Criminal Justice and Behavior, forthcoming


The Western District of Washington recently developed an educational video to reduce jurors' implicit biases. Little is known regarding the effectiveness of this proposed remedy to address a range of implicit biases. This study tested whether this educational video reduces pretrial publicity (PTP) bias. A total of 330 undergraduate participants were randomly assigned to read PTP or unrelated articles. An average of 9 days later, they were randomly assigned to watch the educational video prior to viewing a murder trial. Those exposed to PTP were more likely to convict and found the defendant more culpable and less credible. The educational video did not reduce PTP bias. A more tailored debiasing strategy may be needed to overcome the biasing effects of PTP. Differences in legal decisions also emerged depending on whether participants completed the second phase in-person or online, which has implications for future data collection modes.

County-Level Context and Sentence Lengths for Black, Latinx, and White Individuals Sentenced to Prison: A Multi-Level Assessment
Katherine Durante
Criminal Justice Policy Review, forthcoming


This article examines the relationship between race, ethnicity, county-level contextual variables, and sentence lengths for Black, Latinx, and White individuals sentenced to prison. Hierarchical linear modeling is used to examine the focal concerns perspective, the racial/ethnic threat thesis, socioeconomic inequality across racial/ethnic groups, political climate, and individual-level factors and sentence lengths. Data come from the National Corrections Reporting Program and other sources to examine sentences for over 500,000 individuals admitted to U.S. prisons between 2015 and 2017, from 751 counties. Results indicate that Black and Latinx individuals receive longer sentences than their White counterparts, even after controlling for relevant variables. The racial/ethnic threat thesis is not supported. Black individuals are sentenced longer than their White counterparts in counties with larger shares of Republican voters. Findings indicate that race and ethnicity continue to be salient predictors of punishment, with Black and Latinx individuals facing harsher outcomes than their White counterparts.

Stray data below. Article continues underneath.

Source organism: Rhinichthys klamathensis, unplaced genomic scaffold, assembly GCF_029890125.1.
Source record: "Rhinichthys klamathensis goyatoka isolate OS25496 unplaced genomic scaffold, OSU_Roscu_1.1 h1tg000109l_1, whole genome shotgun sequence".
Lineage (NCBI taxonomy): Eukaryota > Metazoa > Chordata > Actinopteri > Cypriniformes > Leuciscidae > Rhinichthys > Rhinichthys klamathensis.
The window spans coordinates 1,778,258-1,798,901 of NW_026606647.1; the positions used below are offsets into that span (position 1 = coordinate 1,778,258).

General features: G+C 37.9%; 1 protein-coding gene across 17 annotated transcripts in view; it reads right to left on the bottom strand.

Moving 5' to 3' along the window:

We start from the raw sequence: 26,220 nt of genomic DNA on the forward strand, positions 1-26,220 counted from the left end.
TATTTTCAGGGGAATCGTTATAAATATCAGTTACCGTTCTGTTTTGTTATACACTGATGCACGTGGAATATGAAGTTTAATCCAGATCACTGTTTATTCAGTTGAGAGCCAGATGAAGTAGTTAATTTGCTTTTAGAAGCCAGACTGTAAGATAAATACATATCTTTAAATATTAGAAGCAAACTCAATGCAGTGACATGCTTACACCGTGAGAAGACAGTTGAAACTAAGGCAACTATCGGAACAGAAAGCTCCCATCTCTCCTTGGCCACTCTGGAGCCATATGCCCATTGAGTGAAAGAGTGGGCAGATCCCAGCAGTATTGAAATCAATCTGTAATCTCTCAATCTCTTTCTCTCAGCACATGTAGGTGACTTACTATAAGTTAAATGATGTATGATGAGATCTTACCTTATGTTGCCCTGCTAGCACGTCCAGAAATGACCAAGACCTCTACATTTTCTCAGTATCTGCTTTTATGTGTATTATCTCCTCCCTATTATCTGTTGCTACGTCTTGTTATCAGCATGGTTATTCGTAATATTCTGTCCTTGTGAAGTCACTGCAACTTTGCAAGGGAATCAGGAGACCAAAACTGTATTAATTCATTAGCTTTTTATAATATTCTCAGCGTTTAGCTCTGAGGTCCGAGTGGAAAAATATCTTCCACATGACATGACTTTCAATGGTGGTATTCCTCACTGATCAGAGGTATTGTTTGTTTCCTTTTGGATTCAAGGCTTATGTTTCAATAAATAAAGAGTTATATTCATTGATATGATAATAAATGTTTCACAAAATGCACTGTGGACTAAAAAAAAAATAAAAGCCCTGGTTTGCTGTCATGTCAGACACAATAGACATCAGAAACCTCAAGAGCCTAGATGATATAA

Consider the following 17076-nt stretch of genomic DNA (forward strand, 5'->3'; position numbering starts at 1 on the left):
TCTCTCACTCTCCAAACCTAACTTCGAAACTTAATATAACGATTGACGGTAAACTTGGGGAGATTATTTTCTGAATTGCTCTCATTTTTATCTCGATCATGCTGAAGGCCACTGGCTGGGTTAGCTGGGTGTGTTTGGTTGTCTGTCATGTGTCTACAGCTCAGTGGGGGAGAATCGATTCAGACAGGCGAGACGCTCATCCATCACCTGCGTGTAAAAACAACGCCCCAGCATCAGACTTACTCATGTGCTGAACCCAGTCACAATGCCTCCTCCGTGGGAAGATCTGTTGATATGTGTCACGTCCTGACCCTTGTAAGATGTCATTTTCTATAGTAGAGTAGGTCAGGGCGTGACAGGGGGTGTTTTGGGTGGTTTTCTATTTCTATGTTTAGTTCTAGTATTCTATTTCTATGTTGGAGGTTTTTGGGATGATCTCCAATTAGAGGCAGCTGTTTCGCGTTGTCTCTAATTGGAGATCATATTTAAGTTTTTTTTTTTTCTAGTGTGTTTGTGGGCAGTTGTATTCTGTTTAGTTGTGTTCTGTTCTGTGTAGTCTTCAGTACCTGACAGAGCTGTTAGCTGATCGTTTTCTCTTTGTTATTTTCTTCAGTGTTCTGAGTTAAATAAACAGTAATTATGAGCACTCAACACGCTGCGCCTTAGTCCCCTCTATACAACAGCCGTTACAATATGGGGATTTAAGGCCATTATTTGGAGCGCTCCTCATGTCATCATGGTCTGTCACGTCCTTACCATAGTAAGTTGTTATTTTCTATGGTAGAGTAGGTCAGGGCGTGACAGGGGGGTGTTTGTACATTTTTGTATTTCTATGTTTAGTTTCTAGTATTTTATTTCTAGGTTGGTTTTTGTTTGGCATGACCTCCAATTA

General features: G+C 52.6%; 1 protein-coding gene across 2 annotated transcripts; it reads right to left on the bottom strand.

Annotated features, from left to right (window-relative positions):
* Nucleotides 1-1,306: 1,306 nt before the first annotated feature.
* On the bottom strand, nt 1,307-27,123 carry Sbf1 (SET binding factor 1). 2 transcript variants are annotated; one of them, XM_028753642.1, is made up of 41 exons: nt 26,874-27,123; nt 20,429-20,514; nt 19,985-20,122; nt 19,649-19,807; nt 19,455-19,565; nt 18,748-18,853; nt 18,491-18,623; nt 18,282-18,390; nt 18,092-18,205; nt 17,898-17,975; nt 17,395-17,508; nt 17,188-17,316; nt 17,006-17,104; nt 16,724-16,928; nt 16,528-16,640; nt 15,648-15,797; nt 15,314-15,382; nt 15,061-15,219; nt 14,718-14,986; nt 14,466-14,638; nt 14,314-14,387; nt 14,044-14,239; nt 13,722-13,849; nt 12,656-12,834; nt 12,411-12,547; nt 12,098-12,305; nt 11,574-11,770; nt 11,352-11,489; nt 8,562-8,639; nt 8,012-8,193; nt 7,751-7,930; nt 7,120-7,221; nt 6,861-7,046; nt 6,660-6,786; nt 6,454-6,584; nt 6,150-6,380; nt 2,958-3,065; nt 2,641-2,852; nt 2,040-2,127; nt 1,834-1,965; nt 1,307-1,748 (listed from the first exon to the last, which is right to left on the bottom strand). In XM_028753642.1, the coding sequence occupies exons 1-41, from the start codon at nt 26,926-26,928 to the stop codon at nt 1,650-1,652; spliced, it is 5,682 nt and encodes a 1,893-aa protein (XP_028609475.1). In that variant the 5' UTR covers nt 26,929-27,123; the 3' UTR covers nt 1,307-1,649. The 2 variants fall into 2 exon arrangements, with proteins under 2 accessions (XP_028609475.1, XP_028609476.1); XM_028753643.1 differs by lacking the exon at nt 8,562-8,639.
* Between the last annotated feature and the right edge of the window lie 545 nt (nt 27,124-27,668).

The Impact of Legal Team Size on Third Party Perceptions
Gilles Grolleau, Murat Mungan & Naoufel Mzoughi
George Mason University Working Paper, May 2021


We examine whether the number of lawyers representing a defendant impacts third parties' moral judgments and recommended punishments for similar offenses. Specifically, we use an experimental survey with a between-subjects design to examine third parties' perceptions regarding the seriousness of fraud and tax evasion offenses and the punishments they deem appropriate for these offenses. Our benchmark analysis suggests that subjects' perceived severity and seriousness of both offenses are significantly increasing in the number of lawyers representing the defendant. These results could be driven both by a direct impact of legal representation on third parties' perceptions and preferences for punishment, or by third parties updating their beliefs regarding the seriousness of these offenses based on the defendant's legal expenditures. To investigate whether the latter mechanism may be driving results, we conduct a second experimental survey wherein subjects are informed that the number of lawyers has been randomly determined. This causes the significant relationship between the perceived seriousness of the offense and the number of lawyers to vanish. However, for fraud offenses, increasing the number of lawyers from one to more lawyers increases third parties' recommended sanctions, which is consistent with a psychological phenomenon of 'luck envy'.

Mt. Everest -- we are going to lose many: A survey of fingerprint examiners' attitudes towards probabilistic reporting
Henry Swofford, Simon Cole & Valerie King
Law, Probability and Risk, September-December 2020, Pages 255-291